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pertussis, whooping cough
Pertussis is a disease which was once very common in this country. It was brought under some degree of control; now it seems to be increasing in incidence again. This fact has brought renewed interest in trying to control this disease. To give a little perspective, in 1923, 9,000 people died of pertussis. In the 1930s, there were about a quarter of a million cases of pertussis per year. Immunization began in the 1930s; by 1970 the number of cases had fallen to about 1,000 per year. By the late 1980s, pertussis started its comeback in the US, with numbers of cases peaking in the several thousands in several recent years.
The causative organism is usuallythe bacterium Bordatella pertussis, but sometimes the related organism Bordatella parapertussis. In the unvaccinated person, the disease lasts 6 to 10 weeks. Classically, the disease has three stages: catarrhal, paroxysmal, and convalescent. After an incubation period of 3-12 days, the patient develops cold symptoms - a clear runny nose, sneezing, perhaps some fever. This is the catarrhal phase. As these symptoms wane, the child begins to develop a dry, hacking cough, which builds in intensity over time. As the cough progresses in severity, the least stimulation or startle can trigger a long paroxysm of hacking cough which ends in a sharp drawing in of the breath - the "whoop." Post-cough vomiting is classic and very suggestive of the diagnosis. Between paroxysms of coughing, the children appear well. This is the paroxysmal phase. Gradually these symptoms abate in the convalescent phase.
Infants have the highest hospitalization and complication rates. Fifty percent or more of infants who contract pertussis are hospitalised. Twenty-five percent develop pneumonia; four percent develop seizures, one percent suffer permanent brain damage and another one percent die. Pertussis infection in the very small infant might also be implicated in some apparent SIDS cases.
Symptoms af adult pertussis generally do not include the "whoop," but can include the paroxysms of severe cough, postcough vomiting, urinary incontinence (!), pneumonia, and otitis media. Broken ribs are very common in full-blown adult pertussis. Imagine coughing hard enough to break your ribs.
Young children who get pertussis usually catch it from adults. The pertussis germ is widespread in the adult population, a fact unknown to parents and unfortunately, to many doctors who care for adults. For example, 26% of those students at the University of California at Los Angeles who had a cough that lasted more than five days had pertussis. Very similar percentages have been found around the developed world. Doctors who care for adults rarely even consider the diagnosis of pertussis in an adult unless the patient has a classic whoop at the end of the cough - a symptom which can often be absent. They generally refuse to consider the diagnosis even if the patient himself mentions it (imagine that - a doctor not listening to the patient...)! Yet another study showed that 20% of adult patients with any cough lasting more than a week were blood test positive for pertussis infection.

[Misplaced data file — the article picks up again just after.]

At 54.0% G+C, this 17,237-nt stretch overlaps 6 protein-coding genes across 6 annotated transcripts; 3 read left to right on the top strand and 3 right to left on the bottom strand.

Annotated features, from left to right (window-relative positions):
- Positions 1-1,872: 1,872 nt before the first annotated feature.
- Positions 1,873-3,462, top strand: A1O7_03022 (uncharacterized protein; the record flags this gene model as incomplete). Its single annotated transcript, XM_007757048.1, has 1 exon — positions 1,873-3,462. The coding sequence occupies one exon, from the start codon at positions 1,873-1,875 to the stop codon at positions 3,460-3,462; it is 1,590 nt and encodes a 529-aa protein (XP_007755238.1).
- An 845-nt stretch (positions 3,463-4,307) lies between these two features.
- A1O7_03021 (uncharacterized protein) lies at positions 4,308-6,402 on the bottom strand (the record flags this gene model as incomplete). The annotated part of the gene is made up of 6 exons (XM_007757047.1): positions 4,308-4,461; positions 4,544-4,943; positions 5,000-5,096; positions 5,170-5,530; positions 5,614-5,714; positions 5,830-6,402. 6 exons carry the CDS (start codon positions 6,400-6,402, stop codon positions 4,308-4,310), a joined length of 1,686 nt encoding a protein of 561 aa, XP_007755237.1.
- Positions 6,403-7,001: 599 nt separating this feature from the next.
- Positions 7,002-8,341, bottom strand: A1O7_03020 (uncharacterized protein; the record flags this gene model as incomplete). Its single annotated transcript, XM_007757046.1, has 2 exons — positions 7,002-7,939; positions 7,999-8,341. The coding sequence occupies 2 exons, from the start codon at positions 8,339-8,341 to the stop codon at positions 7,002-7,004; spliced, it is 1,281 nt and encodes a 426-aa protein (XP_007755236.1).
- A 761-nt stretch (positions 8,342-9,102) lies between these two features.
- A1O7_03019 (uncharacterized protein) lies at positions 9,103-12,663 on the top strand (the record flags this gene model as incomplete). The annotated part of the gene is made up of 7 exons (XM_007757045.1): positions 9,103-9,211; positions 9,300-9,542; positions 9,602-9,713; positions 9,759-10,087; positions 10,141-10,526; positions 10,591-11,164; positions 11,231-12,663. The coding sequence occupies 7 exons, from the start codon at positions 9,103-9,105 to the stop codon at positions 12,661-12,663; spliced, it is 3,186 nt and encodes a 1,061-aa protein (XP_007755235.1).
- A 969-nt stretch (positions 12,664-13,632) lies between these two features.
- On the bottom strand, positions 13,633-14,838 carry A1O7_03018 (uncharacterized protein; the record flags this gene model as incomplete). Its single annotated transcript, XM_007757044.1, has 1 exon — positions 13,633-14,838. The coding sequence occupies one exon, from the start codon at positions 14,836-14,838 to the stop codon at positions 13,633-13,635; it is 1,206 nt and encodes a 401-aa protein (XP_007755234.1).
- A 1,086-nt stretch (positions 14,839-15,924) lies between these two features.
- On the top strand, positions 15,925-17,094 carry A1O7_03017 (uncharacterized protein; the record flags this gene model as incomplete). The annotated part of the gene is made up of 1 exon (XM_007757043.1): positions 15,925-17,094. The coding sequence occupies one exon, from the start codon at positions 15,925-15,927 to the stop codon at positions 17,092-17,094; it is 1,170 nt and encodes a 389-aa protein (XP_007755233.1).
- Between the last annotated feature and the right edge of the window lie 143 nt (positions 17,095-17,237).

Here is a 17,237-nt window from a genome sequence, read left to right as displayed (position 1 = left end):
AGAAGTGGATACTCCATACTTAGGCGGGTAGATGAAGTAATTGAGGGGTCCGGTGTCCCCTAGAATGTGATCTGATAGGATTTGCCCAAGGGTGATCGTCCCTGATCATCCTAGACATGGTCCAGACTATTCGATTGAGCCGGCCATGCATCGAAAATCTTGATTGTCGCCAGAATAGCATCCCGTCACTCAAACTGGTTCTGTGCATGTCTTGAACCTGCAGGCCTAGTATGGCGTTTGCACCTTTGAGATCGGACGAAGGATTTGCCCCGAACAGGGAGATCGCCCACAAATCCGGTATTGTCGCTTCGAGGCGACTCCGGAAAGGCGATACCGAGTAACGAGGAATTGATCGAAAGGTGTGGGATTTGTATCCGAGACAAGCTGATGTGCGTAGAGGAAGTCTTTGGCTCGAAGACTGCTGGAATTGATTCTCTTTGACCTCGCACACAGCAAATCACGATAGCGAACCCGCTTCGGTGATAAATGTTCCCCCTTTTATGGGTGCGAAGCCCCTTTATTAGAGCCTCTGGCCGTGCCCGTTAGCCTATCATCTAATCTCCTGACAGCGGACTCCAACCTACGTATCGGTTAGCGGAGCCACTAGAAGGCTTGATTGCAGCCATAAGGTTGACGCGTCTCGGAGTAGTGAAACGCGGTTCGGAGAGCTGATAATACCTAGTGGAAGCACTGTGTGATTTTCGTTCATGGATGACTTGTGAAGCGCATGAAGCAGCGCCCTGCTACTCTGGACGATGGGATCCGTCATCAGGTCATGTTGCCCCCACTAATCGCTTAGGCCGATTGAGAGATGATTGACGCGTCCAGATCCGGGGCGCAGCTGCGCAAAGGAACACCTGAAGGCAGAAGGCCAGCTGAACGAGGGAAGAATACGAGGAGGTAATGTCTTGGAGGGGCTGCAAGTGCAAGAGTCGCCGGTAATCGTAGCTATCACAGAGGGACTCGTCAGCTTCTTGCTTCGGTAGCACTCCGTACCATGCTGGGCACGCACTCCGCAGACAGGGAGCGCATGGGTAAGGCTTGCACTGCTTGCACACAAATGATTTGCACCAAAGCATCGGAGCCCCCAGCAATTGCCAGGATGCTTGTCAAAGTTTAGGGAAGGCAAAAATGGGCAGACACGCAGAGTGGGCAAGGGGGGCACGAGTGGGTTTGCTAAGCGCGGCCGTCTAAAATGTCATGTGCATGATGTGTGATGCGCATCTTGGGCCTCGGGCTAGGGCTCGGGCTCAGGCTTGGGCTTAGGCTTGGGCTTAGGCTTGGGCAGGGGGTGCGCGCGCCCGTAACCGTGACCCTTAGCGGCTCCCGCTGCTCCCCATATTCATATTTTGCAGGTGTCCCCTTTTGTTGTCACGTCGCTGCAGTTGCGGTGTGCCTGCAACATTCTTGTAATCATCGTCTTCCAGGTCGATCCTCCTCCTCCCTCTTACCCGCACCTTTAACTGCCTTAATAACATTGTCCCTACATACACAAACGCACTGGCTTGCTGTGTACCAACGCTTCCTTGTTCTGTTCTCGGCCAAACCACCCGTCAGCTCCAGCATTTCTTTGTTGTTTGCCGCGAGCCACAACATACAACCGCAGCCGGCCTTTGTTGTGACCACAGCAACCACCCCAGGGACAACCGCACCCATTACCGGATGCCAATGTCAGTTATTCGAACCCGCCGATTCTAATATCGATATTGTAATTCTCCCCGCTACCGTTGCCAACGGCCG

"It should be suspected when an illness thought to be a cold is associated with the development of a paroxysmal cough that worsens at night and is nonproductive. Between coughing attacks, the patient with pertussis has no symptoms; this fact is useful in differentiating pertussis from cough illnesses caused by respiratory viruses or allergic conditions." - James D.Cherry, MD, MSc, Ann Intern Med.1998;128:64-66This means that your child is very likely to come into contact numerous times with adults who are actively spreading the infection. Adults suspected of having pertussis should be treated with erythromycin for 14 days. Early treatment will shorten the course of the illness and eliminate the risk for transmission.
Mothers with even mild symptoms are able to transmit the disease to very young infants. Unfortunately, the first dose or two of vaccine does not confer full immunity. The primary series and the fourth booster must be completed to fully protect your child. My last case of confirmed pertussis was in a five month old girl who had already had two DTP shots. She was "mildly" ill - she only coughed for three or four weeks and was "only" in the hospital for a week.
Unfortunately, pediatric immunization alone will never eradicate this terrible disease. Pertussis immunization wears off as we age, creating the large pool of susceptible adults. In addition, it is clear that immunity even after infection is not lifelong, and strangely, it seems that this type of naturally acquired immunity is inferior to that induced by immunization. Adult pertussis is very common in Germany, for example, where many patients get pertussis as children, then suffer from the same disease again in adulthood; these patients have more severe disease than that suffered by American adults who were immunized and later were infected when their immunity wore off.
Since 1955 there has been discussion of the possible need to re-vaccinate adolescents and adults. Since that time, it has been thought that the side effects of the vaccine in older individuals outweighed the possible benefits. Now, with the advent of several acellular (purified split-cell) vaccines, these concerns seem outweighed by the possible benefits of booster immunization. The new acellular vaccines are very well tolerated by adults, with very few minor side effects. We are now immunizing all adolescents with the tetanus/acellular pertussis vaccine for the tetanus booster.
Experts are not ready to recommend universal pertussis re-vaccination for adults, but are studying the issue. It is more likely that a campaign for vaccination of high risk individuals such as pregnant mothers will be the result.